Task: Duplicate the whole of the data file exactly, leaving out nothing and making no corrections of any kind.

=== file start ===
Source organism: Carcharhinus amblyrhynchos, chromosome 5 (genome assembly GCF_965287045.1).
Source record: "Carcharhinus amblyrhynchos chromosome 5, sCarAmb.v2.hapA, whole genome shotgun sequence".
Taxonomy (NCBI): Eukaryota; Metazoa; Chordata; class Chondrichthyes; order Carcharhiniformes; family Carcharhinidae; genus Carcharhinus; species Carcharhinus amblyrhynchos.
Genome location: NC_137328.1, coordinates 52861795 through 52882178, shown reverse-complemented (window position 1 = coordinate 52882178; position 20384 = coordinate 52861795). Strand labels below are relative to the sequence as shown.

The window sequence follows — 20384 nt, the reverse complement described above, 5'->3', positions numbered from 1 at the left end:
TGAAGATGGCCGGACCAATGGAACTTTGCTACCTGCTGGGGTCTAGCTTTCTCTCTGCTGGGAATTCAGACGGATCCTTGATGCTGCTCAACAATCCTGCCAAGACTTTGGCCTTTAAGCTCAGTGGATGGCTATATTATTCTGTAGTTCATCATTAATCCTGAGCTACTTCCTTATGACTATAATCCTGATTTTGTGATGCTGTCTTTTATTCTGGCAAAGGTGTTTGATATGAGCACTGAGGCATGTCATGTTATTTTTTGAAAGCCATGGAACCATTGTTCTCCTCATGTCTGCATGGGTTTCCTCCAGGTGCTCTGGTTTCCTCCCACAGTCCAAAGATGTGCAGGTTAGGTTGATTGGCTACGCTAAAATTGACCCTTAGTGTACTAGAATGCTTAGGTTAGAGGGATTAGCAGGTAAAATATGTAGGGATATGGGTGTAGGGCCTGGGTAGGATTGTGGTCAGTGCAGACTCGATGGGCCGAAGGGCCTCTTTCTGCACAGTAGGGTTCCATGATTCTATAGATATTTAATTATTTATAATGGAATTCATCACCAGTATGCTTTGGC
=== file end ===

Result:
Source organism: Carcharhinus amblyrhynchos, chromosome 5 (genome assembly GCF_965287045.1).
Source record: "Carcharhinus amblyrhynchos chromosome 5, sCarAmb.v2.hapA, whole genome shotgun sequence".
Taxonomy (NCBI): Eukaryota; Metazoa; Chordata; class Chondrichthyes; order Carcharhiniformes; family Carcharhinidae; genus Carcharhinus; species Carcharhinus amblyrhynchos.
Genome location: NC_137328.1, coordinates 52861795 through 52882178, shown reverse-complemented (window position 1 = coordinate 52882178; position 20384 = coordinate 52861795). Strand labels below are relative to the sequence as shown.

The window sequence follows — 20384 nt, the reverse complement described above, 5'->3', positions numbered from 1 at the left end:
TGAAGATGGCCGGACCAATGGAACTTTGCTACCTGCTGGGGTCTAGCTTTCTCTCTGCTGGGAATTCAGACGGATCCTTGATGCTGCTCAACAATCCTGCCAAGACTTTGGCCTTTAAGCTCAGTGGATGGCTATATTATTCTGTAGTTCATCATTAATCCTGAGCTACTTCCTTATGACTATAATCCTGATTTTGTGATGCTGTCTTTTATTCTGGCAAAGGTGTTTGATATGAGCACTGAGGCATGTCATGTTATTTTTTGAAAGCCATGGAACCATTGTTCTCCTCATGTCTGCATGGGTTTCCTCCAGGTGCTCTGGTTTCCTCCCACAGTCCAAAGATGTGCAGGTTAGGTTGATTGGCTACGCTAAAATTGACCCTTAGTGTACTAGAATGCTTAGGTTAGAGGGATTAGCAGGTAAAATATGTAGGGATATGGGTGTAGGGCCTGGGTAGGATTGTGGTCAGTGCAGACTCGATGGGCCGAAGGGCCTCTTTCTGCACAGTAGGGTTCCATGATTCTATAGATATTTAATTATTTATAATGGAATTCATCACCAGTATGCTTTGGC